How to Measure EMF
How to Measure EMF: The Art of Knowing What You Are Studying
There are a lot of people out there concerned about electromagnetic fields (EMF) and electromagnetic radiation (EMR or also known as radio frequency (RF)). People want to know how to measure EMF. So much so, that they purchase detectors and meters for themselves and attempt to study their own property and homes. It is great to take responsibility for your own concerns! However, there are likely many things that could be confusing your personal assessment.
The electromagnetic spectrum is organized by frequency. Generally lower frequency radiation is on the left, and higher frequency radiation is on the right. See above graphic.
The properties of electromagnetism change at different frequencies, and electric and magnetic fields behave differently along the spectrum. A material that is transparent to visible light can be opaque to infrared light, but then again transparent to radio frequency radiation (e.g., glass). Chrome is highly reflective to all of these frequencies, but nearly invisible to IR cameras because it reflects much more heat energy than it emits. So how do you measure the temperature of a chromed device if you cannot attach temperature sensors (thermocouples) to it?
Measuring Magnetic Fields
Meters measuring magnetic fields strength analyze the flux (changing field properties) of the magnetic field. A meter in motion will not measure this accurately, because measurements will be artificially elevated as you move through a magnetic field. While an accurate quantitative measurement cannot be made while moving, a qualitative measurement can be made to show places where more investigation is recommended. Walking through a building with a magnetic field meter taking real-time measurements is still an effective strategy of finding “hot spots.”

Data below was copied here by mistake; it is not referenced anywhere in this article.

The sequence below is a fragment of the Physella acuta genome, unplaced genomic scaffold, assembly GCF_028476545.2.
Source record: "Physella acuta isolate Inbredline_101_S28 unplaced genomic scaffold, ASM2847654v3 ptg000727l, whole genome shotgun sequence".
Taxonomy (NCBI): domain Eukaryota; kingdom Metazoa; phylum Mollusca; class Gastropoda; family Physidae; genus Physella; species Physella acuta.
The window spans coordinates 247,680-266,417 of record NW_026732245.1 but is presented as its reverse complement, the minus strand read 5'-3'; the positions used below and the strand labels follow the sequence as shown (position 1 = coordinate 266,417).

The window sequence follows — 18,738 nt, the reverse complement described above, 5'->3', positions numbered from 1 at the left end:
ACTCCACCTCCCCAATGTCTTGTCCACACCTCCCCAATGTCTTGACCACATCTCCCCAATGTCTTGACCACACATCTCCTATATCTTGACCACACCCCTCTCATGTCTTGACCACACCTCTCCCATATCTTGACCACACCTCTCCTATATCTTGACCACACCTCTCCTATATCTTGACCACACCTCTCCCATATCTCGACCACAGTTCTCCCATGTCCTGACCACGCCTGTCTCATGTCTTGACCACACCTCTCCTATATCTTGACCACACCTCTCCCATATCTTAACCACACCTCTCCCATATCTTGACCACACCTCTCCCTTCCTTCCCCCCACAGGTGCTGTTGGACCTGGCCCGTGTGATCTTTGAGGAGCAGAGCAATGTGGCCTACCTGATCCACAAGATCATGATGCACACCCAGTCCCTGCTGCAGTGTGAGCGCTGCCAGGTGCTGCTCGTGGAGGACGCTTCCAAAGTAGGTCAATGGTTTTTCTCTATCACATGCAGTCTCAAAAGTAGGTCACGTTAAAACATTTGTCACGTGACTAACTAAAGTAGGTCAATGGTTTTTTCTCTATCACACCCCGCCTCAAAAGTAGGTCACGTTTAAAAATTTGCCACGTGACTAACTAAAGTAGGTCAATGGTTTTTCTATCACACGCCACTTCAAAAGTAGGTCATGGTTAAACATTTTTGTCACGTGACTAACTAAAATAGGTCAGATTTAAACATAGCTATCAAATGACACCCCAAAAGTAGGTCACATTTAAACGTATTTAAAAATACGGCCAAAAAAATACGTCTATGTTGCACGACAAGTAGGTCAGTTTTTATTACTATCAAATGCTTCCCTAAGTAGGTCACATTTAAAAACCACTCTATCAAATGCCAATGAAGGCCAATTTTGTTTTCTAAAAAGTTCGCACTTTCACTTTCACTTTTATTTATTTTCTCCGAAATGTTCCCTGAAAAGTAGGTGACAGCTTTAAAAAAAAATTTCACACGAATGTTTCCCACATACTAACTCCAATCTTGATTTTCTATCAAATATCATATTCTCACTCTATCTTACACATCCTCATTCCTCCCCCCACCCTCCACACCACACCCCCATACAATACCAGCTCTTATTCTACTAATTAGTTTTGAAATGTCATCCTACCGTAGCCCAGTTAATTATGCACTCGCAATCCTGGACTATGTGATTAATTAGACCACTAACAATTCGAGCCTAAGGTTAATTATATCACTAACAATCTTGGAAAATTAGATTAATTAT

Measuring Radio Frequency (RF) Radiation
Higher than expected radio frequency (RF) power density can be just as confusing. RF can act sort of like X-rays, penetrating through many materials, reflecting off others. This can produce apparently high power densities in certain areas and make finding the source of those RF radiations more difficult. Using separate RF meters or antennas with the capability of omni-directional AND more focused targeting can be useful in this regard.
If you find areas that raise your concerns it is best to refer to an expert in the field – much like a medical generalist refers to a specialist. A qualified EMF specialist is trained specifically in the use of high quality equipment, has area-specific knowledge, and has experience with many different buildings and situations.
EMF Testing Services
If you bring your EMF concerns to Healthy Building Science, it usually makes our jobs easier by giving us a heads-up as to where to start our investigation. Don’t be surprised if our investigation brings unforeseen conclusions! Often we deliver better than expected news and peace of mind, and no additional measures are recommended or the fix is more simple than you think.
124 Responses to “How to Measure EMF”
Leave a Reply
Who is Healthy Building Science?
Sign up for our Quarterly newsletter
Subscribe to our e-mail newsletter to receive helpful updates and articles from Healthy Building Science.
We value your privacy.
Your email is never shared or sold.